OPP: Do you think about the future collages or their destinations when taking photographs? Or are these two parts of your process distinct from one another?

JW: I’ll occasionally think about future collages when shooting, but compositions usually happen after destinations have been decided upon. The architecturally-related works are project specific. Someone will approach me about doing a piece for their space, and I’ll do research into the surrounding neighborhood's history, then walk its streets while shooting. The size and shape of the exhibition space influence the composition, so getting a feel for it first is ideal. I’ll often build a model from floor plans and photographs then make mock-ups of installations and photograph them, which gives me an eerily accurate idea of what the finished product will look like. But in general, I’d say I use photography as a gathering process. I generate a million compositional ideas, of which only a few come to fruition. So photographs happen regardless of where they end up going, but I do like having a goal when shooting.

Episodic Drift #2
Installation at the University City Arts League in Philadelphia, PA
Pigment ink on phototex paper, foamcore, acrylic paint
2012

OPP: The ladders in the various Episodic Drift installations are disorienting and directionless. Since I’m only seeing the work online in a 2D format, I sometimes can’t tell what is 2D and what is 3D. Can you talk about how you use this repeated motif to disrupt the architecture of the exhibition space and its symbolic implications?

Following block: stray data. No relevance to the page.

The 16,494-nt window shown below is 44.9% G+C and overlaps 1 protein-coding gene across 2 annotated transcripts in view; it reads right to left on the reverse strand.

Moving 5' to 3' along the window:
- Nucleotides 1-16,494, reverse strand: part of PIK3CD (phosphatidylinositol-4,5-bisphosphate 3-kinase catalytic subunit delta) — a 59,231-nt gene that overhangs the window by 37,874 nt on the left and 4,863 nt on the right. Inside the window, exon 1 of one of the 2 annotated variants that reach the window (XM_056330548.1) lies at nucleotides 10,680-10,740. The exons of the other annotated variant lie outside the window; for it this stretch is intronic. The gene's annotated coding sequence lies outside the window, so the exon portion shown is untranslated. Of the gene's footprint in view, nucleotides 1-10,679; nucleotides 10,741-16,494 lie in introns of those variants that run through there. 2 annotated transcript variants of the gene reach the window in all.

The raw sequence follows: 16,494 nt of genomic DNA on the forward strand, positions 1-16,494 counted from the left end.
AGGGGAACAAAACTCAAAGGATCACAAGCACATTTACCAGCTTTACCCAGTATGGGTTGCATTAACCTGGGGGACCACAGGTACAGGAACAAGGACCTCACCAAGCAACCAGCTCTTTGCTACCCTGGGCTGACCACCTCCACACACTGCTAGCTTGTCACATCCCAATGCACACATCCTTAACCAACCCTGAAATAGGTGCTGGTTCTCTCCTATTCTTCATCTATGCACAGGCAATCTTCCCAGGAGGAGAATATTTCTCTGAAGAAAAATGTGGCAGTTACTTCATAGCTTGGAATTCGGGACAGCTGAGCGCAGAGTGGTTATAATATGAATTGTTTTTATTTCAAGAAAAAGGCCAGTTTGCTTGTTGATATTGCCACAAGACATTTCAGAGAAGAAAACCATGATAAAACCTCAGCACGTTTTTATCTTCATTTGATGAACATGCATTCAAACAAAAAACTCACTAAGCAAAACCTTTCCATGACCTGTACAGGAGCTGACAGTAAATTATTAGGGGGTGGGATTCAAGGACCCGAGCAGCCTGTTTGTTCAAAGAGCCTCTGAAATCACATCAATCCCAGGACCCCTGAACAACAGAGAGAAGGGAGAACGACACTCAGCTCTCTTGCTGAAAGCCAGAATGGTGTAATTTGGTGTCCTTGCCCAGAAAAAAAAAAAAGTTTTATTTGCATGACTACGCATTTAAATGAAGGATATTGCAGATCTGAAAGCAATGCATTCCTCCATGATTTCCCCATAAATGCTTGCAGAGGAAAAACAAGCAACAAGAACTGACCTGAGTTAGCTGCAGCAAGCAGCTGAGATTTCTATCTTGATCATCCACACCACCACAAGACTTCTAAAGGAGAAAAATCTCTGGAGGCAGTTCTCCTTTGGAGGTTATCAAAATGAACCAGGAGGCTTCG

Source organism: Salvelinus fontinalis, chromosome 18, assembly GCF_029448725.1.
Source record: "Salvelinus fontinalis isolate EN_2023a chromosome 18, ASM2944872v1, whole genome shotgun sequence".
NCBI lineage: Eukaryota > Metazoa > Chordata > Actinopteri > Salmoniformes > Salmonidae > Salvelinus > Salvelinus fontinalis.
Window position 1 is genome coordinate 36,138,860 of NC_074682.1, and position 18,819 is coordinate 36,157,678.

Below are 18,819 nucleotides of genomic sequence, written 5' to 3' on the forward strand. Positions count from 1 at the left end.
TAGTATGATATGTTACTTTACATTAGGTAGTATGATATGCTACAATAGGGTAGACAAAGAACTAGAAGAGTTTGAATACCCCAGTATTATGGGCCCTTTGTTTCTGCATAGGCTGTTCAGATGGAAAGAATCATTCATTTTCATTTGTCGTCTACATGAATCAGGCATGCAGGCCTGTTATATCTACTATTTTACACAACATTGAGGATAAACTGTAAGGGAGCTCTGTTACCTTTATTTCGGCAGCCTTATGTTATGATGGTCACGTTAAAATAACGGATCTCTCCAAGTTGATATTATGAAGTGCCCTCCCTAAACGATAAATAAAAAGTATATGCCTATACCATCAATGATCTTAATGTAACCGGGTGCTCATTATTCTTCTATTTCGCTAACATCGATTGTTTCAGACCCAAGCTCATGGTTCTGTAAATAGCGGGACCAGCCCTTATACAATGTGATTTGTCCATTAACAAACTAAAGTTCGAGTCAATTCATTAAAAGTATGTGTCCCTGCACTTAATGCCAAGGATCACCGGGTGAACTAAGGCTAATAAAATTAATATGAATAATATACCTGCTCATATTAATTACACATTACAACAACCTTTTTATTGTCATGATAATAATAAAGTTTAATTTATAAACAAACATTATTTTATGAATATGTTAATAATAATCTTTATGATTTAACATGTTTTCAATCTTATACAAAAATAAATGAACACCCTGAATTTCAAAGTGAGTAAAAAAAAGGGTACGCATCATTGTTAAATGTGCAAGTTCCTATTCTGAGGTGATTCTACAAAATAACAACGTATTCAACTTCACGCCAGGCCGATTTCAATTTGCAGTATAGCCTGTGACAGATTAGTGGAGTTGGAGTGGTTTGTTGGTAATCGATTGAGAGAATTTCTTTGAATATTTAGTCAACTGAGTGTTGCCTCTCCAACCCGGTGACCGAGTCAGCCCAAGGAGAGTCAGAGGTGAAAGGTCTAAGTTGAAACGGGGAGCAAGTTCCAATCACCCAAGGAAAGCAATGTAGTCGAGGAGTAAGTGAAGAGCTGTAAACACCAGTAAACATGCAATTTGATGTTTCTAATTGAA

JW: I studied both film and sculpture along with photography as an undergraduate, and I believe the work I make now reflects the values and sensitivities of these disciplines in regards to time and space. In a general sense, I like using spaces that are not functional in the same way the middle of a wall is in a gallery setting. Installing work that engages ceilings and floors transports the viewer, challenging them to notice odd corners or architectural oddities, turning the exhibition space itself into a kind of spectacle and subverting the usual anonymous behavior gallery walls are meant to project.

We see the world in three dimensions because of the way light functions; if something is lit in a very flat manner we perceive it as flat or shallow, although we inherently understand that the objects in front of us have volume. The 2D/3D ladders play with that concept in multiple ways. Upon first viewing, we believe they are real because they are photographed in a spatial way. Bringing them out into the space as cut outs accentuates the effect, but of course, it’s a trick.

Episodic Drift asks the viewer to equate the subject matter with the journeys we take in life that push us beyond our habitual perception of the world. Ladders are tools which allow us passage to spaces above or below our everyday experience, creating just enough of a shift that we see our world from a new perspective. The experience is equally disorienting and exhilarating bringing into question everything around you and your relationship to it, even if it’s in a room you use every day.

Flux Density:Detroit
Installed at Whitdel Arts
2014

OPP: What remains the same throughout your work is the investigation of how spaces don’t remain the same. In recent years, you’ve shifted away from the interior spaces of apartments and refrigerators toward the exterior spaces of urban neighborhoods in installations like Flux Density: Detroit (2014) and Sea Change (2013). What led to this shift?